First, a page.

• Publication
    Peru - Country Note on Climate Change Aspects in Agriculture
    (Washington, DC, 2009-12) World Bank
    This country note briefly summarizes information relevant to both climate change and agriculture in Peru, with focus on policy developments (including action plans and programs) and institutional make-up. Like most developing countries, Peru has submitted only one national communication to the United Nations Framework Convention on Climate Change (UNFCCC), with the second one under preparation. Land use change and forestry are the largest contributors to greenhouse gas (GHG) emissions in the country. The emission reduction potential of the agricultural (including land use change and forestry) sector is large, though not yet sufficiently explored. Peru currently counts with one Clean Development Mechanism (CDM) project in the agricultural sector, and one CDM reforestation project. Reducing vulnerability to climate change and, in particular, to water scarcity due to variations in precipitation and glacier retreats is of increasing importance in the agricultural sector, coupled with more sustainable land management practices.
  • Publication
    Bolivia - Country Note on Climate Change Aspects in Agriculture
    (Washington, DC, 2009-12) World Bank
    This country note briefly summarizes information relevant to both climate change and agriculture in Bolivia, with focus on policy developments (including action plans and programs) and institutional make-up. Like most countries in Latin America, Bolivia has submitted one national communication to the United Nations Framework Convention on Climate Change (UNFCCC) with a second one under preparation. Land use change and forestry, coupled with agriculture, are by far the largest contributors to green house gas (GHG) emissions in the country. The emission reduction potential of the sector is large, but not sufficiently explored. Bolivia counts with only two registered Clean Development Mechanism (CDM) projects, none of which is in the agricultural sector. Agriculture is highly vulnerable to climate variability and weather extremes and around a third of the population derives their livelihood from agricultural production. A greater emphasis on adaptation strategies, in particular those related to water harvest and sustainable land management, as well as developing and applying adequate insurance mechanisms can be placed for better management of public resources in light of natural disasters in the agriculture sector.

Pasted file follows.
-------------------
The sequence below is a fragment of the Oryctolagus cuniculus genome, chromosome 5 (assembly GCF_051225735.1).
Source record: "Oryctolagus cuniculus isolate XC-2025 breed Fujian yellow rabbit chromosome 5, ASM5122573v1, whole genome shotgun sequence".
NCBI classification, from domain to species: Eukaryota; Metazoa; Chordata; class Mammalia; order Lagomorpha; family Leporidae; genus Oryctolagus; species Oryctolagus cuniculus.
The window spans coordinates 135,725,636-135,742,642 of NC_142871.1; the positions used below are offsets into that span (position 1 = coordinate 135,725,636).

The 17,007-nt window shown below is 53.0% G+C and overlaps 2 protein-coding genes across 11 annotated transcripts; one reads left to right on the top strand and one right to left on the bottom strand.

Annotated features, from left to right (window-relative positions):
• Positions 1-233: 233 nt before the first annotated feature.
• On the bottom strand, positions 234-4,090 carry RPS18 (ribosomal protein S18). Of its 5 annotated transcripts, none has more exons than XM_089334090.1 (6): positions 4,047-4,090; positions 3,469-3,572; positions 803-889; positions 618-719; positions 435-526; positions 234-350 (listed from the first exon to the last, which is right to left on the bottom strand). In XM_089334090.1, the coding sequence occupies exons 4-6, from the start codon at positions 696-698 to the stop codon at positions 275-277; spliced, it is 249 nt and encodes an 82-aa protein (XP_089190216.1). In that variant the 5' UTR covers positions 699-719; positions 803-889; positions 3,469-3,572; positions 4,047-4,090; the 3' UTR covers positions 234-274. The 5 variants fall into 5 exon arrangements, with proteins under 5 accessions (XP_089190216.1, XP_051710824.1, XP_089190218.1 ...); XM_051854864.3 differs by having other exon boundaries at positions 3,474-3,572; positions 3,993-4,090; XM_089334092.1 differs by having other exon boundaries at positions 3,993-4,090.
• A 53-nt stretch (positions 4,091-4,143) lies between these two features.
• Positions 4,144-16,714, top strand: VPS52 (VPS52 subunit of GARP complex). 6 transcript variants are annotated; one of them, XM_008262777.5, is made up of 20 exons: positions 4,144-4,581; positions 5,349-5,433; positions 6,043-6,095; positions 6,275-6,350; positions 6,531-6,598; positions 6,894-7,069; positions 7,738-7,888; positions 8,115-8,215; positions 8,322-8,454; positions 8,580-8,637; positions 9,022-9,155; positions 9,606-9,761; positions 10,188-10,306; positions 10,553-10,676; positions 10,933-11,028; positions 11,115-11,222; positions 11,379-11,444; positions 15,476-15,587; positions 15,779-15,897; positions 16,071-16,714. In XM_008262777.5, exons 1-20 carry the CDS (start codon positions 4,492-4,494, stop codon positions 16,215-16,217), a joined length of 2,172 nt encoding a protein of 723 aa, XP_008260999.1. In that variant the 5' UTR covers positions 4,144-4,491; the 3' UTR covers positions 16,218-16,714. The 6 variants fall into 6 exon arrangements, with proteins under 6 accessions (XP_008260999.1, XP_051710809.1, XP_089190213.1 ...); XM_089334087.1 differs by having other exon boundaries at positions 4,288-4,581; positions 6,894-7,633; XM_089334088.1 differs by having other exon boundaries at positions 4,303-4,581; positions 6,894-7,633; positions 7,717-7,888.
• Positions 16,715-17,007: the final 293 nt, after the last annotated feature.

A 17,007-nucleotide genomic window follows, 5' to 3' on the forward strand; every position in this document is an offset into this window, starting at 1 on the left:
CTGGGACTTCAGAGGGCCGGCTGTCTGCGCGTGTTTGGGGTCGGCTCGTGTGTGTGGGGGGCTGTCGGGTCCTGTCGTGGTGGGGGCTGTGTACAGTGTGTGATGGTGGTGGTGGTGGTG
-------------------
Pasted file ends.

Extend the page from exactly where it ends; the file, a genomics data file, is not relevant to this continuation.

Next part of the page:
• Publication
    Nicaragua - Country Note on Climate Change Aspects in Agriculture
    (Washington, DC, 2009-12) World Bank
    This country note briefly summarizes information relevant to both climate change and agriculture in Nicaragua, with focus on policy developments (including action plans and programs) and institutional make-up. Like most countries in Latin America, Nicaragua has submitted one national communication to the United Nations Framework Convention on Climate Change (UNFCCC) with a second one under preparation. Land use change and forestry are by far the largest contributors to green house gas (GHG) emissions in the country. The emission reduction potential of the sector is large, but not sufficiently explored. Nicaragua counts with only three Clean Development Mechanism (CDM) projects, none of which are in the agricultural sector. It is estimated that Central America produces less than 0.5 percent of global carbon emissions, but it is one the most vulnerable regions to climate change related impacts on the planet. Agriculture is highly vulnerable to climate variability and weather extremes, this coupled with problems of land degradation in the country. A greater emphasis on reducing soil degradation, reforestation and developing and applying adequate insurance mechanisms can be placed for better management of public resources in light of natural disasters in the agriculture sector.
  • Publication
    Costa Rica - Country Note on Climate Change Aspects in Agriculture
    (Washington, DC, 2009-12) World Bank
    This country note briefly summarizes information relevant to both climate change and agriculture in Costa Rica, with focus on policy developments (including action plans and programs) and institutional make-up. Like most countries in Latin America, Costa Rica has submitted one national communication to the United Nations Framework Convention on Climate Change (UNFCCC) with a second one under preparation. Land use change and forestry are the largest contributors to GHG emissions in the country. The emission reduction potential of the sector is large and several reforestation programs have been initiated. It is estimated that Central America produces less than 0.5 percent of global carbon emissions, but it is one the most vulnerable regions to climate change related impacts on the planet. Agriculture is highly vulnerable to climate variability, this coupled with problems of land degradation in the country. A greater emphasis on reducing soil degradation and developing and applying adequate insurance mechanisms can be placed for better management of public resources in light of natural disasters in the agriculture sector.
  • Publication
    Guatemala - Country Note on Climate Change Aspects in Agriculture
    (Washington, DC, 2009-12) World Bank
    This country note briefly summarizes information relevant to both climate change and agriculture in Guatemala, with focus on policy developments (including action plans and programs) and institutional make-up. Like most countries in Latin America, Guatemala has submitted one national communication to the United Nations Framework Convention on Climate Change (UNFCCC). Land use change and forestry are by far the largest contributors to greenhouse gases (GHG) emissions in the country. The emission reduction potential of the sector is large, but not sufficiently explored. Guatemala counts with eight CDM projects, one of which is in the agricultural sector. It is estimated that Central America produces less than 0.5 percent of global carbon emissions, but it is one the most vulnerable regions to climate change related impacts on the planet. Agriculture is highly vulnerable to climate variability and weather extremes, this coupled with problems of land degradation in the country. A greater emphasis on reducing soil degradation, reforestation and developing and applying adequate insurance mechanisms can be placed for better management of public resources in light of natural disasters in the agriculture sector.